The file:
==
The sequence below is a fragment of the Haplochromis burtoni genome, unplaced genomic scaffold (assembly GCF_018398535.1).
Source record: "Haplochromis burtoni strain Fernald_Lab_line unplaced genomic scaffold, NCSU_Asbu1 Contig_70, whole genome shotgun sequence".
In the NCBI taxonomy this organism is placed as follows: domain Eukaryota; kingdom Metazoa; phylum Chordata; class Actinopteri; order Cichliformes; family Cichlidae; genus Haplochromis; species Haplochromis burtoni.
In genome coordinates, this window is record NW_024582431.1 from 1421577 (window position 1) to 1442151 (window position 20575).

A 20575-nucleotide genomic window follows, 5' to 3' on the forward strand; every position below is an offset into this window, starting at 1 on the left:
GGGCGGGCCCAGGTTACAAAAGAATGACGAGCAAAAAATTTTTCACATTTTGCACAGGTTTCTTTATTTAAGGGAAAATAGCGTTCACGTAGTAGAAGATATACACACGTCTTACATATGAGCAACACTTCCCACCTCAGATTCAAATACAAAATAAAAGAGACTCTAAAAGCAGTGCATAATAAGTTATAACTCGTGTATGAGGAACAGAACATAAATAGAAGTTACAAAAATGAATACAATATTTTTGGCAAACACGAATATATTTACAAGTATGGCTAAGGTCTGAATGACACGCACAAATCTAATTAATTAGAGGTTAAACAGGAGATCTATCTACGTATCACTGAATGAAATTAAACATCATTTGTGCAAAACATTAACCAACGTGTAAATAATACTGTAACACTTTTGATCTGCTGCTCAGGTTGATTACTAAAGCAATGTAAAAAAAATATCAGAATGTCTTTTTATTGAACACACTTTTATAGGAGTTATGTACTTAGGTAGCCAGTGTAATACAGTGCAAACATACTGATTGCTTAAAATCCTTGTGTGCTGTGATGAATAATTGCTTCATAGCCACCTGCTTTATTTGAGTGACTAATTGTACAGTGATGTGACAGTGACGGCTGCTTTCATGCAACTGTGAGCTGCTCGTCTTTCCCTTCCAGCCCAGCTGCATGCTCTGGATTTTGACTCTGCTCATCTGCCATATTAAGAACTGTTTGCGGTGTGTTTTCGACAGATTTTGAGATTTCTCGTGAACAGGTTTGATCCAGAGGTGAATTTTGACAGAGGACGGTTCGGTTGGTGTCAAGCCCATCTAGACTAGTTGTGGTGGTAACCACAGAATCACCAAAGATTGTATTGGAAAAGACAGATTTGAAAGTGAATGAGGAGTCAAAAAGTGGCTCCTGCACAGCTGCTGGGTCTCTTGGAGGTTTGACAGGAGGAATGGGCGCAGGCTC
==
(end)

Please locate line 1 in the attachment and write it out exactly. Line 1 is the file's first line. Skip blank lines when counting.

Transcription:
The sequence below is a fragment of the Haplochromis burtoni genome, unplaced genomic scaffold (assembly GCF_018398535.1).